Paolo: They can all have uses. If you can first of all understand how they work, and this is part of what we are trying to do at Diamond, and also integrate with current electronic devices, this is the big challenge particularly for applied research because you have to essentially put these different types of materials on a chip that normally only has silicon and silicon oxides and this is the big technological challenge.
Meera: and so as you mentioned you’re looking into some of the fundamentals of it to understand it a bit more, and a key issue seems to be the temperature that these multiferroics have to run at in order to induce this changes in the properties
Paolo: It is very much an issue, but we know that we already have materials that run at room temperature or even at higher temperatures. Things like chromium oxide for example would have the properties at room temperature but sometimes we also study materials in which these properties are displayed at very low temperatures. These materials are the first ones in which a new type of phenomenon, or underlying principle of multiferroicity is manifest and they are the first models that we have to try to understand this phenomenon. This is why we focus sometimes on materials that only work for the moment at low temperatures. If we can crack the secret, in a sense, then we can ask our chemist colleagues to find the right combinations of elements so that then these materials will be able to work at room temperature.
Meera: At Diamond you’re using techniques such as X-ray scattering to look at the particular structures or arrangements. What have you been able to find out, what’s been a recent discovery?
Paolo: What we can do, for example, is directly see the changes in magnetic structure as we apply an electric field. The arrangement of the magnetic moments in the crystal sets up a tiny electric field and this respond to the external electric field and as you move the internal field, the internal polarisation of the crystal by an external force, then the spins follow. So you switch the spin system by applying an electric field and this is the ultimate goal of what we are trying to do. If we could do that at room temperature in a material that is cheap and can be integrated into electronics then we will have reached the goal of our research.
Meera: Understanding how these particular materials work and function and can change their properties like that, what’s it then hoped they can be used for?
Paolo: So we’re hoping to use these materials to store information in a magnetic form and then to change the state of information say from zero to one in a bit, but rather than doing it by applying a magnetic field which is cumbersome and cannot be really scaled down to very, very tiny dimensions, we could apply an electric field which is much more localised, it has very low energy consumption when we put it into a device and you can have a much more compact, faster and overall better system.
Meera: Paolo Radaelli from the University of Oxford.
Did you know, it took Dorothy Hodgkin 12 years to solve the structure of insulin? If she were to do this today on one of Diamond’s MX Beamlines, it would only take 15 minutes.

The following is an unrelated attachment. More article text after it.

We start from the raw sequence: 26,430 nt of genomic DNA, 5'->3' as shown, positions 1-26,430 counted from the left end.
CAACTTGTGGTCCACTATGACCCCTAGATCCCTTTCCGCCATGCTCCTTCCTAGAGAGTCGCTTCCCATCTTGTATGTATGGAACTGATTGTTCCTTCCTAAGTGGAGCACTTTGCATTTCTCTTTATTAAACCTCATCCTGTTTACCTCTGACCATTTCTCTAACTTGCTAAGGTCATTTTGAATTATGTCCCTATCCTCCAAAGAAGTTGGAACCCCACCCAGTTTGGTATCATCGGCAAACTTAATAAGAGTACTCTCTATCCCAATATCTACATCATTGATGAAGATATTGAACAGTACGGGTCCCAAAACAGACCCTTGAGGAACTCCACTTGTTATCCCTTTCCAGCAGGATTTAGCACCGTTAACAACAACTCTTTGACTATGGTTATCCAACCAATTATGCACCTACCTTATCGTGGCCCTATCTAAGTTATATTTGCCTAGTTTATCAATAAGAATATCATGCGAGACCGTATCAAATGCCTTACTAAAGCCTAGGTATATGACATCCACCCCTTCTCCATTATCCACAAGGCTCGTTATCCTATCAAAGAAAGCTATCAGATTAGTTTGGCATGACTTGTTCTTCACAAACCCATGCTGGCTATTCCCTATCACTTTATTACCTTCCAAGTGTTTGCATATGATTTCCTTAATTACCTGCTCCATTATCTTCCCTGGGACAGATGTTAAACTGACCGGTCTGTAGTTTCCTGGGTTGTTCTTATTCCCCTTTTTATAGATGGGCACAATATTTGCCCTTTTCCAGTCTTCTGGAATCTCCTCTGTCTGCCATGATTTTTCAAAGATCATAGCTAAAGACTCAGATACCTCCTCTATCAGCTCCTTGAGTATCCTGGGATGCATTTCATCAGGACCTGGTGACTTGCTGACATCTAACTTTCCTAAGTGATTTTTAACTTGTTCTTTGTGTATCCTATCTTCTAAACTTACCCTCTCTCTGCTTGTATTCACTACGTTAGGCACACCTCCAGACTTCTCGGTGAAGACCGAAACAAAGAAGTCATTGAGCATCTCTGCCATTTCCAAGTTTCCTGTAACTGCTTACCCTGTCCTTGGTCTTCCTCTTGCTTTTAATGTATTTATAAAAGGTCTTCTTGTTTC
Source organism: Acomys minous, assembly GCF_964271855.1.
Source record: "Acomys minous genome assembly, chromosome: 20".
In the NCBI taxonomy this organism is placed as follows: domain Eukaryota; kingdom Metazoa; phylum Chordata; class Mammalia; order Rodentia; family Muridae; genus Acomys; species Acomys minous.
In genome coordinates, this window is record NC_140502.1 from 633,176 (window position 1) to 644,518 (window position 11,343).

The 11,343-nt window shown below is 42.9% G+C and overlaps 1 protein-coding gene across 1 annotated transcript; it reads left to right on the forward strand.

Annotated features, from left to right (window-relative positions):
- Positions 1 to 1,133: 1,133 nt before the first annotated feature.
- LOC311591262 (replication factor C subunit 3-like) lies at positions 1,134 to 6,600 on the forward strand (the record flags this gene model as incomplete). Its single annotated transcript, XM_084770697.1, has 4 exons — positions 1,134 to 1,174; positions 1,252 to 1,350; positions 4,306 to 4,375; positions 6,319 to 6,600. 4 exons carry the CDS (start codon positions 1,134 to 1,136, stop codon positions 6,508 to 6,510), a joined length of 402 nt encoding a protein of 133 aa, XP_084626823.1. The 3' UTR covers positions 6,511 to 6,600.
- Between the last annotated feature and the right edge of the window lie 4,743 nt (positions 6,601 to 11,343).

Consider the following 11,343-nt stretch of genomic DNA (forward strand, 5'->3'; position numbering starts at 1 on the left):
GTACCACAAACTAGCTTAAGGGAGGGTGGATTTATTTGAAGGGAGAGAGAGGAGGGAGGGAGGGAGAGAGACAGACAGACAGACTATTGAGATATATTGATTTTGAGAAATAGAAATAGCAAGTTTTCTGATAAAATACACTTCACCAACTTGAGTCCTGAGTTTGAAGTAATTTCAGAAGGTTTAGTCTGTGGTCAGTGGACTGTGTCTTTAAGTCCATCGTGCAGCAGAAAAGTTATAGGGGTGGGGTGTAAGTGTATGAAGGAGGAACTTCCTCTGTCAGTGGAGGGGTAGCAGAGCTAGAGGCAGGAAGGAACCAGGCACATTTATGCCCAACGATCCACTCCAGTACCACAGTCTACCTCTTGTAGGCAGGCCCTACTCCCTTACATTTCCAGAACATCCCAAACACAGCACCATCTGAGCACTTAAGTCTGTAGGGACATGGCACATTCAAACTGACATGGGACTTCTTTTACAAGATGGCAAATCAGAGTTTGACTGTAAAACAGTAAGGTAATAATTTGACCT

Meera: This is the April edition of the Diamond Light Source Podcast with me, Meera Senthilingam and this month we’re attracting your attention with magnetic forces as we explore the atomic nature of magnetism. But, before we continue luring you down to the atomic scale, let’s join Sarah Bucknall from Diamond’s Communications Team to find out what’s been happening at the facility over the past couple of months, starting with a particularly notable visitor.
Sarah: Yes, in the middle of March we had a visit from David Willets who is the Minister for Universities and Science. He toured the synchrotron and met Diamond scientists and representatives from some of our industrial partners; that included GlaxoSmithKline, Rolls Royce, Evotech and Infinium UK and whilst he was here he officially inaugurated Phase 3, so that’s our next 10 beamlines which he said he was delighted to confirm the funding for and he also said that Diamond is one of the really great scientific research facilities, not only in Britain, but around the world.
Meera: Well it’s good that he met some of the scientists that are based here at Diamond because you’ve had some interesting papers published recently as well?
Sarah: Yes our publications database is going strong. We’ve now got over 1,250 published papers there. A recent highlight is work carried out on I22, that’s our non-crystalline diffraction beamline, and the work was published in the American Journal PNAS – the Proceedings of the National Academy of Sciences. Researchers from the Universities of Manchester, Texas, Cardiff and Sydney used Diamond as well as the European Synchrotron Radiation Facility (ESRF) in Grenoble, France and the Advanced Photon Source in Chicago and they were using the X-ray facilities to determine the structure of Tropoelastin, that’s the main component of Elastin, which is what allows tissues in humans and other animals to stretch. For example, when the lungs expand and contract for respiration, or when arteries widen and narrow over the course of a billion heartbeats, it’s elastin that helps them to do this.